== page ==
IDOR argues that it is not seeking to challenge the sale to Brixmor and that it is merely challenging the bankruptcy court’s finding that IDOR is not entitled to proceeds from the sale. CFB argues that IDOR is technically challenging the Sale Order. See In re River W. Plaza-Chicago, LLC, 664 F.3d 668, 671 (7th Cir. 2011) (stating that the Court has “repeatedly held that when a party challenges the bankruptcy court’s order approving the sale of estate property to a good faith purchaser, it must obtain a stay of that order pending appeal, lest the sale proceed and the appeal become moot”). A look at the plain language of Section 363(m), which is the underling basis for CFB’s motion to dismiss and the case holdings cited to by CFB, shows that Section 363(m) provides that “[t]he reversal or modification on appeal of an authorization. . . of a sale or lease of property does not affect the validity of a sale” in the absence of a stay. 11 U.S.C. § 363(m)(emphasis added). IDOR is not challenging the validity of the Sale and CFB has not shown that a dispute over the distribution of proceeds in this case would impact the validity of the sale. The language of Section 363(m) does not address the distribution of proceeds from a sale or the need to seek a stay relating to proceeds. Courts in other Circuits have likewise concluded that Section 363(m) relates to the issue of the validity of the sale, and not to separate disputes over the proceeds of the completed sale. See, e.g., in re Osborn, 24 F.3d 1199, 1203 (10th Cir. 1994); Mission Iowa Wind Co. v. Enron Corp., 291 B.R. 39, 41-42 (S.D.N.Y. 2003) . CFB argues that this court should decline to create an exception to the Section 363(m) bar. However, as explained above, based upon the plain language of Section 363(m), the instant appeal does not fall within the scope of Section 363(m). IDOR is thus not foreclosed by Section 363(m) from pursing its appeal against CFB as it relates to the distribution of the proceeds.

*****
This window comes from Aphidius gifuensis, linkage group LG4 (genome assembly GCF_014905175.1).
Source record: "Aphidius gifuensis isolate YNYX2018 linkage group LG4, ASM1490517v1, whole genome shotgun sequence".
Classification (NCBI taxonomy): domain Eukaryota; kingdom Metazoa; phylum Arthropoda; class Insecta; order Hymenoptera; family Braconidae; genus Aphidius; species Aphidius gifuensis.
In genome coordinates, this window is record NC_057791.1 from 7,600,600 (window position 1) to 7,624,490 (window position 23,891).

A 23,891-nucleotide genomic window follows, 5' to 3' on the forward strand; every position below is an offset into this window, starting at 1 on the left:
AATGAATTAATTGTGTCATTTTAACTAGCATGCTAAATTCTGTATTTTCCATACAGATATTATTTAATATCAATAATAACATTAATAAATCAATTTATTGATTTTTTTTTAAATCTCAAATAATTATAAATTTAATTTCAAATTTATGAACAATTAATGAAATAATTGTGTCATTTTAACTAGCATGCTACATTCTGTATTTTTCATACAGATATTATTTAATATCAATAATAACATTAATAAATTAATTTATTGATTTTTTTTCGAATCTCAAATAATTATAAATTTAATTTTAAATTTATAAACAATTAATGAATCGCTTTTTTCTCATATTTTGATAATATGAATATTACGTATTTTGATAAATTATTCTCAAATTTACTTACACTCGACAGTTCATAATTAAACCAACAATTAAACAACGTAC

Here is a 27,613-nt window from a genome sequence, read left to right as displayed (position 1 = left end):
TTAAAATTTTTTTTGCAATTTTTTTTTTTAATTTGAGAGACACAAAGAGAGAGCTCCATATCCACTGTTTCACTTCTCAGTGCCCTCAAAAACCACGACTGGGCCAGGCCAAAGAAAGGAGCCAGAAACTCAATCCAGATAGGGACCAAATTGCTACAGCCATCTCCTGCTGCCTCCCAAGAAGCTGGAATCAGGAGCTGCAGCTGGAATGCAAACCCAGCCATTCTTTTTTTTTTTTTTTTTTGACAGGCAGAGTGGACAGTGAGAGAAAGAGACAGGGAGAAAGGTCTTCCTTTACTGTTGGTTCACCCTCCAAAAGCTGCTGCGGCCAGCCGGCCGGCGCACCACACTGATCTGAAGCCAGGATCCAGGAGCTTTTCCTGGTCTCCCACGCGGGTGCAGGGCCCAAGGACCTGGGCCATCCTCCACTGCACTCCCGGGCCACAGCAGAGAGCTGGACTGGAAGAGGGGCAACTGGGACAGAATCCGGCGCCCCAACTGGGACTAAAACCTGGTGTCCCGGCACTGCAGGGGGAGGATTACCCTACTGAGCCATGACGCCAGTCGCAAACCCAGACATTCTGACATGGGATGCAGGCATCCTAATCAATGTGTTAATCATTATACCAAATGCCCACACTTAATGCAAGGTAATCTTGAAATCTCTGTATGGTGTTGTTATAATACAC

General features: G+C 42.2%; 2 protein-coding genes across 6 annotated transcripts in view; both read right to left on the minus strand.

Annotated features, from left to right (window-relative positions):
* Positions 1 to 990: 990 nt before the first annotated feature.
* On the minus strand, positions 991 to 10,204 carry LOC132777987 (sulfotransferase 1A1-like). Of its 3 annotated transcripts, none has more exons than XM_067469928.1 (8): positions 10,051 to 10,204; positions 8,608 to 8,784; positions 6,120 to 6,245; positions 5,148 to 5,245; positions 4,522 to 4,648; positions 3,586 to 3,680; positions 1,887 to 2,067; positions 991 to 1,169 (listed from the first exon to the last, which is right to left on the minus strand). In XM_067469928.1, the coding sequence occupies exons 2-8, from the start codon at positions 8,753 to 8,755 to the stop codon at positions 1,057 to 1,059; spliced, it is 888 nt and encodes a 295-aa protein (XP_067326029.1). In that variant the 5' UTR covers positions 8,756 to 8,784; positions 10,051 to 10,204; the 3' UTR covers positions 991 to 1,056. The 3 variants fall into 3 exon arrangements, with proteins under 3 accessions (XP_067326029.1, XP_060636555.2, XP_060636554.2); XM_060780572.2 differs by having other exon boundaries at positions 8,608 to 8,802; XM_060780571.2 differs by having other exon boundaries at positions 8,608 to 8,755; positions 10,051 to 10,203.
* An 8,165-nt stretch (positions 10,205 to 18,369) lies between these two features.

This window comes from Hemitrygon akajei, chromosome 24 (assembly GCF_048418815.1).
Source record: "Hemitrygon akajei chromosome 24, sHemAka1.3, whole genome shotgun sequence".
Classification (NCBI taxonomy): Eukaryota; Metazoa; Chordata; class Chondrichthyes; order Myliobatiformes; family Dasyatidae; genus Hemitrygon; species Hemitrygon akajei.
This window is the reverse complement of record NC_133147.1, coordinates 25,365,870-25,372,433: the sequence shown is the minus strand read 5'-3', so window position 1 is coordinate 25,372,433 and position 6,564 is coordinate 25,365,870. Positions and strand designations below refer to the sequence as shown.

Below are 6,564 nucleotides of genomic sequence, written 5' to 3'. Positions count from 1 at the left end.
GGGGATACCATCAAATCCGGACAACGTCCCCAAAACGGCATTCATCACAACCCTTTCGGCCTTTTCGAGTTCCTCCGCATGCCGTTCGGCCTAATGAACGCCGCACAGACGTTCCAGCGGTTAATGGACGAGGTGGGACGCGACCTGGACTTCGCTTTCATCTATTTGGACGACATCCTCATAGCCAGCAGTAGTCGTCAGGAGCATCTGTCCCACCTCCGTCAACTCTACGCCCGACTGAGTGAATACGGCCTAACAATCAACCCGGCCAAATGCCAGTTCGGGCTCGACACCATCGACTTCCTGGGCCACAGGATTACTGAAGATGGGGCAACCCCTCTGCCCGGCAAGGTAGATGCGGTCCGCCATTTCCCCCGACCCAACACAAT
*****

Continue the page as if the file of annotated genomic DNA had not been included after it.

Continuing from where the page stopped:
C. Waiver

CFB argues that IDOR failed to raise the issue on appeal before the bankruptcy court and that IDOR waived the issue presented in this appeal. However, IDOR has shown that in the Limited Objection, IDOR did assert an interest in the proceeds in such objection. IDOR did not need to spell out word for word in the Limited Objection all the arguments it now seeks to present on appeal. Thus, the IDOR did not waive the issue presented on appeal. Based on the above, CFB’s motion to dismiss is denied.

III. Trustee’s Motion to Dismiss

The Trustee argues that the appeal brought against it should be dismissed. It is undisputed that the Trustee does not hold any of the proceeds sought by IDOR. Nor has IDOR presented a legitimate basis to hold the Trustee liable for the distribution of such proceeds. The distribution of the proceeds was made pursuant to the bankruptcy court rulings. The Trustee has no longer any stake in this matter. Nor does the Trustee have any further ability to provide any portion of the distributed proceeds to IDOR. CFB was ordered to receive the distribution of the proceeds and this court has not foreclosed IDOR from seeking the necessary relief from CFB. Therefore, the Trustee’s motion to dismiss is granted.


Based on the foregoing analysis, Brixmor’s motion to dismiss is granted, the Trustee’s motion to dismiss is granted, and CFB’s motion to dismiss is denied.

Save trees – read court opinions online on Google Scholar.


Leave a Reply